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KWin 5 Is Now "Stable" With Good Functionality

KDE

Published on 13 November 2013 10:58 AM EST
Written by Michael Larabel in KDE
12 Comments

The KDE KWin maintainer, Martin Gräßlin, has announced today that the KWin 5 code is in good shape, he's using it for day-to-day use, and will now begin accepting bug reports on the window manager that supports Qt5.

The KWin 5 window manager for ushering in the next-generation KDE Workspaces 2 desktop and KDE Frameworks 5 with Qt5, is now in good shape. Martin says it has now "reached a quality level where I think it makes sense to start reporting bugs", he's using this window manager for day-to-day use, and the stability is quite good after fixing the last annoying crash today. With that said, he's now ready to accept KWin 4.90.1 bug reports for those trying out the KWin 5 on Qt5 window manager on their desktop. This work has come along nicely as in September KWin 5 just entered a usable state.

Martin encourages readers of his new blog post to try out the new window manager. "Grab the latest daily build packages for your distro and enjoy the power of a Qt 5 based window manager."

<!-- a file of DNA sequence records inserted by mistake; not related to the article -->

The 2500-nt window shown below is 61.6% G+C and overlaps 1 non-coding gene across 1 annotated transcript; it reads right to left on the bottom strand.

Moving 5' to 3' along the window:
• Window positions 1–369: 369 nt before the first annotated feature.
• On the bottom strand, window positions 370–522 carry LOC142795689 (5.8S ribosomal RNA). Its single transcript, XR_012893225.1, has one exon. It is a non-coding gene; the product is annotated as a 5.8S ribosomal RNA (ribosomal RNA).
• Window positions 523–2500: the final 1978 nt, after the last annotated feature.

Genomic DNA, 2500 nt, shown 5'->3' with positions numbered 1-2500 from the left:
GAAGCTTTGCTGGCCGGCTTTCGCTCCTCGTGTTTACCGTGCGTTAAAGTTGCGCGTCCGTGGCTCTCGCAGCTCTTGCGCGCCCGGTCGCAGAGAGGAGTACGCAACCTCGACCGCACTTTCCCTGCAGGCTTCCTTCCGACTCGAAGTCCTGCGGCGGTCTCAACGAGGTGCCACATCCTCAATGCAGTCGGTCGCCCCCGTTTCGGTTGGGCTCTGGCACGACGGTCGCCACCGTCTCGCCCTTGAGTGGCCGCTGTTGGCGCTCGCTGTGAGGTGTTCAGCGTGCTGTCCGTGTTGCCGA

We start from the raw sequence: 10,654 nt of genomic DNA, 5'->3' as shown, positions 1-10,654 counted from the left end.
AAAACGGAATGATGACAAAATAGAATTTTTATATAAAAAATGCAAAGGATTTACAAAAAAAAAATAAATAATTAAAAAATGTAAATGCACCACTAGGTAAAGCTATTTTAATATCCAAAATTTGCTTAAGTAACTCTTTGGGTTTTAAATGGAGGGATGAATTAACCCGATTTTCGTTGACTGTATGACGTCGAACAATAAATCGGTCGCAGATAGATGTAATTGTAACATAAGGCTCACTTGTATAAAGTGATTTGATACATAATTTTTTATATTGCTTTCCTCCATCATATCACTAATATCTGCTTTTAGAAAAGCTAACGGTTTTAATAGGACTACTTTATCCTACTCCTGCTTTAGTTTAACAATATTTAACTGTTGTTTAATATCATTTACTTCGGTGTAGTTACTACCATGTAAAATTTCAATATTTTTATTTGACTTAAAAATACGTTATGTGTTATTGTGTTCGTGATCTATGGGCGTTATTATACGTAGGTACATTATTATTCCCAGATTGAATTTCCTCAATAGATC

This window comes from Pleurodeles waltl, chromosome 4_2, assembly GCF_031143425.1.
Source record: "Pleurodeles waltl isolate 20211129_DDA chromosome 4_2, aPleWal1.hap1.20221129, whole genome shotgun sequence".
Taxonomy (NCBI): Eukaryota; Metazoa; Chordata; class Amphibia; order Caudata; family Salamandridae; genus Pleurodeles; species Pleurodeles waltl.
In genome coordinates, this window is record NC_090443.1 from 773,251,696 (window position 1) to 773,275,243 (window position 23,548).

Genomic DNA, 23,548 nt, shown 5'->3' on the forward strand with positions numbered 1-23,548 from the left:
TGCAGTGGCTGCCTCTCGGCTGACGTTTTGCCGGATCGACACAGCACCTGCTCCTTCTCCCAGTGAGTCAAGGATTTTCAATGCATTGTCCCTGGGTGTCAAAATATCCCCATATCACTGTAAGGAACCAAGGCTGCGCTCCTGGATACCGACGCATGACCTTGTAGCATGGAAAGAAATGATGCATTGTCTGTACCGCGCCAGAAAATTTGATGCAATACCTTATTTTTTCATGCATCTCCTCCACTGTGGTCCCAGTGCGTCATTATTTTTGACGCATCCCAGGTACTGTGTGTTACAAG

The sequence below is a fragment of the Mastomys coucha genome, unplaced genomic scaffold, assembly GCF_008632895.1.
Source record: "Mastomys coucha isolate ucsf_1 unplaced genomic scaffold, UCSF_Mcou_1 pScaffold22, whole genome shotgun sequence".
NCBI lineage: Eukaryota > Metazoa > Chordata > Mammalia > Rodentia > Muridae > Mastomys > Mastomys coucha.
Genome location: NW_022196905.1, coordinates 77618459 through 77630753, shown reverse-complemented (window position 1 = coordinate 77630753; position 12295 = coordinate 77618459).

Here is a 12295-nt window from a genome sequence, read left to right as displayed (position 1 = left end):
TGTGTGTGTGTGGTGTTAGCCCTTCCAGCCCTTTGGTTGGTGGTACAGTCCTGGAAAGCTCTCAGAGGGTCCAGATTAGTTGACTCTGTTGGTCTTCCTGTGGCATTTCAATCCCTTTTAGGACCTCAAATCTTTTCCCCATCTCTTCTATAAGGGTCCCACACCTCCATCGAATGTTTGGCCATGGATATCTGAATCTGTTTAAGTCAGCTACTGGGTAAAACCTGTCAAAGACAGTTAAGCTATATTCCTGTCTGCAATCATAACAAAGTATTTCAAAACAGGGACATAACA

For those interested, one of the easiest ways to try out KWin 5 along with all of the other newest KDE goodies in their nightly development state is through Kubuntu's Project Neon.

Meanwhile, KDE's Plasma 2 has become somewhat usable since earlier this month and they hope for a development release in December for KDE Frameworks 5, a preview of Workspaces 2 in Q1, and all of this new KDE code to be officially released later in 2014.

About The Author
Michael Larabel is the principal author of Phoronix.com and founded the web-site in 2004 with a focus on enriching the Linux hardware experience and being the largest web-site devoted to Linux hardware reviews, particularly for products relevant to Linux gamers and enthusiasts but also commonly reviewing servers/workstations and embedded Linux devices. Michael has written more than 10,000 articles covering the state of Linux hardware support, Linux performance, graphics hardware drivers, and other topics. Michael is also the lead developer of the Phoronix Test Suite, Phoromatic, and OpenBenchmarking.org automated testing software. He can be followed via and or contacted via .
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